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Using Eye Tracking to Analyze Surgeons’ Cognitive Workload During an Advanced Laparoscopic Procedure

  • Juan Francisco Ortega-MoránEmail author
  • J. Blas Pagador
  • Vicente Luis-del-Campo
  • Juan Carlos Gómez-Blanco
  • Francisco M. Sánchez-Margallo
Conference paper
Part of the IFMBE Proceedings book series (IFMBE, volume 76)

Abstract

Introduction: Surgeons’ cognitive workload should be controlled during a surgical intervention for a successful and safe performance. Eye tracking technologies could be used for cognitive workload monitoring by analyzing the pupil size and blink frequency of surgeons. This work aims to study the surgeons’ cognitive workload watching an advanced laparoscopic video. Methods: 16 surgeons (5 experts, 11 novices) participated in the study watching a colectomy video consisting of eight steps with introductory titles. Surgeons’ gaze was recorded with eye tracking glasses while visualizing the video, from which pupil size and blink frequency were analyzed. Results: Pupil diameter of surgeons increased during the visualization of steps and decreased during the titles. Two specific steps of the intervention produced the highest pupil diameter of surgeons. When the pupil diameter increased the blink frequency decreased. Pupil diameter tended to decrease as the video is watched, which is mainly due to expert surgeons, who had a lower pupil diameter than novices. Conclusions: Eye tracking technologies allow monitoring the cognitive workload of surgeons in surgical procedures. Larger pupil size and shorter blink frequency means greater cognitive workload. Such metrics could be used to objectively label the difficult tasks within the surgical procedure. Surgical videos used for training of surgeons should be short, according to micro-learning, since cognitive workload decreases over time while visualizing them. Based on proposed metrics, eye tracking technologies could be used to distinguish the level of experience of surgeons, since cognitive workload is sensitive to the skill level of surgeons.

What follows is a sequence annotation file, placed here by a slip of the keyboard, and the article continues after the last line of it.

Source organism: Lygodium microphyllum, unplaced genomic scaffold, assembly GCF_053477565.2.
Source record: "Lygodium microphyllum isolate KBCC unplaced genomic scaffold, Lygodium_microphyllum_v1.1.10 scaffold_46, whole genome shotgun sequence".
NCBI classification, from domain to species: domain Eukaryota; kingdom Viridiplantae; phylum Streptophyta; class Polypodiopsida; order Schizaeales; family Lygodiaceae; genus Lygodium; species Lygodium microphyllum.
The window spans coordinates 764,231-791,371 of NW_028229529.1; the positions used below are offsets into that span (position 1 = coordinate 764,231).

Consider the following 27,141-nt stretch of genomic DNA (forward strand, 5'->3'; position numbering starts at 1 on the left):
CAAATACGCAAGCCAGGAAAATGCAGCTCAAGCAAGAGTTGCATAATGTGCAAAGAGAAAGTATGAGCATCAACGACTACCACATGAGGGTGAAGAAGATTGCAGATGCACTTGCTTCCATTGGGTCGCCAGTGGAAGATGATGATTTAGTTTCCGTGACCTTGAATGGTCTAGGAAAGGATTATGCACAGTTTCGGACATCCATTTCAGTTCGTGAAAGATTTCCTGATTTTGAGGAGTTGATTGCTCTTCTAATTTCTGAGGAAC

Keywords

Eye tracking Cognitive workload Minimally invasive surgery 

Notes

Conflict of Interest

The authors declare that they have no conflict of interest.

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Copyright information

© Springer Nature Switzerland AG 2020

Authors and Affiliations

  • Juan Francisco Ortega-Morán
    • 1
    Email author
  • J. Blas Pagador
    • 1
  • Vicente Luis-del-Campo
    • 2
  • Juan Carlos Gómez-Blanco
    • 1
  • Francisco M. Sánchez-Margallo
    • 1
  1. 1.Jesús Usón Minimally Invasive Surgery CentreCáceresSpain
  2. 2.Laboratory of Learning and Motor Control, Faculty of Sports SciencesUNEXCáceresSpain

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